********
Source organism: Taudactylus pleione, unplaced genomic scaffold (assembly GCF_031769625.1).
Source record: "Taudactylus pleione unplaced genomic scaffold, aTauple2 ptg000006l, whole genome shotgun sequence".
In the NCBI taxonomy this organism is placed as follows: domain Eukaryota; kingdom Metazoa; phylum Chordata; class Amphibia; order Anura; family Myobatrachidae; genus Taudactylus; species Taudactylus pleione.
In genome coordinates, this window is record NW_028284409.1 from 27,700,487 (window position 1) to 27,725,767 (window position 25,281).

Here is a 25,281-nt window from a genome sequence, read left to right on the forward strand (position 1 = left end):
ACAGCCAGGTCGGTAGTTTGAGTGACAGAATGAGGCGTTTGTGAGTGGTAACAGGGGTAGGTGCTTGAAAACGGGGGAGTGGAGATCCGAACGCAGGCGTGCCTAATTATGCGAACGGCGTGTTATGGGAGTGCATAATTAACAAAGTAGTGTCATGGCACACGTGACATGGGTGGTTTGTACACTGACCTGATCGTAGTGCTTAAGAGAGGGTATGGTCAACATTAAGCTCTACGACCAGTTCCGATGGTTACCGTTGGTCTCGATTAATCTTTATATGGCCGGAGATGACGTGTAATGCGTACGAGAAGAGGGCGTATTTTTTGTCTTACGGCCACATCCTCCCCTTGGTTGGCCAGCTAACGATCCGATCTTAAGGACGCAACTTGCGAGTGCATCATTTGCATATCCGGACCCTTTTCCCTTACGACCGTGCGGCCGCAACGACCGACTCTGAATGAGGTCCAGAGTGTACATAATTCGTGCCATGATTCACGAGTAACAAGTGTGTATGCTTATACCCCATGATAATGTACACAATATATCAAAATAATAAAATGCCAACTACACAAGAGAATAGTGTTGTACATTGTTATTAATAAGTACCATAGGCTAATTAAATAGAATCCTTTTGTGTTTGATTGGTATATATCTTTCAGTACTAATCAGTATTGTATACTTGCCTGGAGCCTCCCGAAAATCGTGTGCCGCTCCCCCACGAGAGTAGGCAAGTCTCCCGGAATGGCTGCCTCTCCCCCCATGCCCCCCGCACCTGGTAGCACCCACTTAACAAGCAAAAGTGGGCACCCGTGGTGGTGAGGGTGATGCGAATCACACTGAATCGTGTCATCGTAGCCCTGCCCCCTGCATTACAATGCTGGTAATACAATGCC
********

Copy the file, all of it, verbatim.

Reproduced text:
Source organism: Taudactylus pleione, unplaced genomic scaffold (assembly GCF_031769625.1).
Source record: "Taudactylus pleione unplaced genomic scaffold, aTauple2 ptg000006l, whole genome shotgun sequence".
In the NCBI taxonomy this organism is placed as follows: domain Eukaryota; kingdom Metazoa; phylum Chordata; class Amphibia; order Anura; family Myobatrachidae; genus Taudactylus; species Taudactylus pleione.
In genome coordinates, this window is record NW_028284409.1 from 27,700,487 (window position 1) to 27,725,767 (window position 25,281).

Here is a 25,281-nt window from a genome sequence, read left to right on the forward strand (position 1 = left end):
ACAGCCAGGTCGGTAGTTTGAGTGACAGAATGAGGCGTTTGTGAGTGGTAACAGGGGTAGGTGCTTGAAAACGGGGGAGTGGAGATCCGAACGCAGGCGTGCCTAATTATGCGAACGGCGTGTTATGGGAGTGCATAATTAACAAAGTAGTGTCATGGCACACGTGACATGGGTGGTTTGTACACTGACCTGATCGTAGTGCTTAAGAGAGGGTATGGTCAACATTAAGCTCTACGACCAGTTCCGATGGTTACCGTTGGTCTCGATTAATCTTTATATGGCCGGAGATGACGTGTAATGCGTACGAGAAGAGGGCGTATTTTTTGTCTTACGGCCACATCCTCCCCTTGGTTGGCCAGCTAACGATCCGATCTTAAGGACGCAACTTGCGAGTGCATCATTTGCATATCCGGACCCTTTTCCCTTACGACCGTGCGGCCGCAACGACCGACTCTGAATGAGGTCCAGAGTGTACATAATTCGTGCCATGATTCACGAGTAACAAGTGTGTATGCTTATACCCCATGATAATGTACACAATATATCAAAATAATAAAATGCCAACTACACAAGAGAATAGTGTTGTACATTGTTATTAATAAGTACCATAGGCTAATTAAATAGAATCCTTTTGTGTTTGATTGGTATATATCTTTCAGTACTAATCAGTATTGTATACTTGCCTGGAGCCTCCCGAAAATCGTGTGCCGCTCCCCCACGAGAGTAGGCAAGTCTCCCGGAATGGCTGCCTCTCCCCCCATGCCCCCCGCACCTGGTAGCACCCACTTAACAAGCAAAAGTGGGCACCCGTGGTGGTGAGGGTGATGCGAATCACACTGAATCGTGTCATCGTAGCCCTGCCCCCTGCATTACAATGCTGGTAATACAATGCC